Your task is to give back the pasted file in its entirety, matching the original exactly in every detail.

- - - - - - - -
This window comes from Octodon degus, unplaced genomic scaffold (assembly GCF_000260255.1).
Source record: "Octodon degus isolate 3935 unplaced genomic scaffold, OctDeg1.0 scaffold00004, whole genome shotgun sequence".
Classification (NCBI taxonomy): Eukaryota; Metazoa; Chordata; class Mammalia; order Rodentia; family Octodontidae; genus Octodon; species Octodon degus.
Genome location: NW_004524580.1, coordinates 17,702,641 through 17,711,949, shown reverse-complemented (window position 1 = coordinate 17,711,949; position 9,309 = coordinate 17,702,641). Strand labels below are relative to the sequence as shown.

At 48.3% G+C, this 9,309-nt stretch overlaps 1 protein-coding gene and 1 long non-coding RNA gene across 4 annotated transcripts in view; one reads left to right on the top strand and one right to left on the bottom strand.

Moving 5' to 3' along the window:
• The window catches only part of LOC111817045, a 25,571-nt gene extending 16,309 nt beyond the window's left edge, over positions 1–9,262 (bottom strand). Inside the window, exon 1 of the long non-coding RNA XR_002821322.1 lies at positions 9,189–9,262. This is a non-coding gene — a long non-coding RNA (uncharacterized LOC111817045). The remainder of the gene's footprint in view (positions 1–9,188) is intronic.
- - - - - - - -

This window comes from Octodon degus, unplaced genomic scaffold (assembly GCF_000260255.1).
Source record: "Octodon degus isolate 3935 unplaced genomic scaffold, OctDeg1.0 scaffold00004, whole genome shotgun sequence".
Classification (NCBI taxonomy): Eukaryota; Metazoa; Chordata; class Mammalia; order Rodentia; family Octodontidae; genus Octodon; species Octodon degus.
Genome location: NW_004524580.1, coordinates 17,702,641 through 17,711,949, shown reverse-complemented (window position 1 = coordinate 17,711,949; position 9,309 = coordinate 17,702,641). Strand labels below are relative to the sequence as shown.

At 48.3% G+C, this 9,309-nt stretch overlaps 1 protein-coding gene and 1 long non-coding RNA gene across 4 annotated transcripts in view; one reads left to right on the top strand and one right to left on the bottom strand.

Moving 5' to 3' along the window:
• The window catches only part of LOC111817045, a 25,571-nt gene extending 16,309 nt beyond the window's left edge, over positions 1–9,262 (bottom strand). Inside the window, exon 1 of the long non-coding RNA XR_002821322.1 lies at positions 9,189–9,262. This is a non-coding gene — a long non-coding RNA (uncharacterized LOC111817045). The remainder of the gene's footprint in view (positions 1–9,188) is intronic.